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Antarctica: The Wild Wild South
At the southern end of the world. Picture by Ruchira Mandal

Antarctica: The Wild Wild South

India Blooms News Service | @indiablooms | 07 Apr 2019, 05:14 pm

Ruchira Mandal recounts her trip to the world's southernmost continent and says Antarctica is a wilderness like nowhere else.

It was far away… a rather small and indistinct structure. But spotting your first iceberg is special. And it was the first of many firsts for me that happened on our trip to Antarctica. But let me start from the beginning.

Safety drill

We reached our Buenos Aires hotel at three in the morning.

It had been a long day with delayed flights and all I wanted to do was sleep. But breakfast was at 5am before the next flight to Ushuaia, Argentina’s southernmost town, from where our ship would depart. Once we got to Ushuaia, we found out the ship would be ready for boarding only in the afternoon. So, we did a bit of local sightseeing before returning to the pier and queuing up to board MV Fram, our ship.

We had barely managed to drop our bags when the ship’s public announcement system came to life and we were asked to assemble on the various open decks for the regulatory safety drill. We learned where the lifeboats were, where to assemble if the alarms sounded and how to put on a life-jacket.

But most importantly, I learned never to come to open deck without hats, gloves and socks again, no matter how desperately tired I were.

The solitary bird

Perhaps it was the effect of those icy winds, but once all the action was over, I suddenly wasn’t sleepy anymore. My mother and I explored the ship, settling finally on Level 7 with long, slanted windows and chairs, music and tea for comfortable sea-gazing.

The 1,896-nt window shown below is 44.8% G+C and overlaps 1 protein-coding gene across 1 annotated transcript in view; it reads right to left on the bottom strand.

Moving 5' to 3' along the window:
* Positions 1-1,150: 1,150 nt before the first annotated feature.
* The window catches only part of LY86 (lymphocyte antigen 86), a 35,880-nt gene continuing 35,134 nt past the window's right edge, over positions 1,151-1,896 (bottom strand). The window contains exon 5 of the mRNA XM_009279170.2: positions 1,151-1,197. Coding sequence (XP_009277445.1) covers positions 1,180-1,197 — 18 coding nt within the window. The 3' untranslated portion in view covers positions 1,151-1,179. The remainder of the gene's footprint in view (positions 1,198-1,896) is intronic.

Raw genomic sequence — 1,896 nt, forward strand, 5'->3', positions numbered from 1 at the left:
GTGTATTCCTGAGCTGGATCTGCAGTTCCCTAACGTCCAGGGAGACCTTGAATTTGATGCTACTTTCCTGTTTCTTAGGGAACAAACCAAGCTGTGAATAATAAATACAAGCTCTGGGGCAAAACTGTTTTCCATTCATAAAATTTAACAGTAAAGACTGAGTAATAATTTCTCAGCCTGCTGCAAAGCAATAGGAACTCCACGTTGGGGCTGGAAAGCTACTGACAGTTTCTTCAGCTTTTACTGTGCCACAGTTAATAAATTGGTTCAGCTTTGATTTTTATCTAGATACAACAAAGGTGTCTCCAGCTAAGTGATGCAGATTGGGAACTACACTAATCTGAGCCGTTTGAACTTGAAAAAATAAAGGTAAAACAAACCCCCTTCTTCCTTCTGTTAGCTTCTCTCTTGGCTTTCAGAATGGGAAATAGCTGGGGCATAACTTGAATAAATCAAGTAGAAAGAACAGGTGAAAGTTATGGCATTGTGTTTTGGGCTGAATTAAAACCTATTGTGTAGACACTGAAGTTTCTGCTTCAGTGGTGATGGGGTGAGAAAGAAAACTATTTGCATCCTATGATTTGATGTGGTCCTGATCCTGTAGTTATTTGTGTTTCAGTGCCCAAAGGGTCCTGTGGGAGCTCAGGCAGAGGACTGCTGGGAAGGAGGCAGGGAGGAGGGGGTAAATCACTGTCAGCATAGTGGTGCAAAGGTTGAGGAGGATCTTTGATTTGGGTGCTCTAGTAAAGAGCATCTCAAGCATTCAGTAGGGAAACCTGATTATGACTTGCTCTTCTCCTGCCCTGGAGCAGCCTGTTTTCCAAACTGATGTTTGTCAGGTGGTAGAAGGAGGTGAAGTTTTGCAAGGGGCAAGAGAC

We watched as the mountains of Ushuaia slipped away, and the horizon opened up as a solitary bird braved the waves at dusk. Where was its family? Where was home? Who knew?

That night after dinner, we met the captain of the ship, and more importantly, the Expedition Team, who we would see a lot of in the next two weeks. They were a mixed bunch of highly qualified experts — an ornithologist (expert on birds), a geologist, a couple of veteran adventurers and snow sport enthusiasts, trained travel guides, marine biologists and mineralogists. It was a veritable faculty, and yes, there were daily lectures on Antarctica onboard. Schedules would be announced on the PA system in English and German, and anyone who wished to learn could attend. But first, we needed to get our sea-legs steady.

Rough waters

As the Captain warned us of the dreaded Drake Passage in his welcome address, the calm waters of the evening had already given way to a more restless ocean. From the windows of the seventh deck, we could make out the rising and falling of the waves. When we woke up on our first morning on board, the ship was rocking like a pendulum. It was impossible to walk around without clawing at the walls.

After breakfast (some chose to skip it due to the nausea), I stepped outside in the open deck to breathe in the fresh air, and was dazzled by the sight of petrels and albatrosses gliding along the invisible slopes of the air. Black and white wings against the deep, rich inky blue of the ocean broken by snowy white froth where the waves crashed: all sharply defined colours acquiring a richness far greater than the mundane world I was used to.

Some time during the night, we had left the ordinary familiar world behind, and stepped into a fairytale.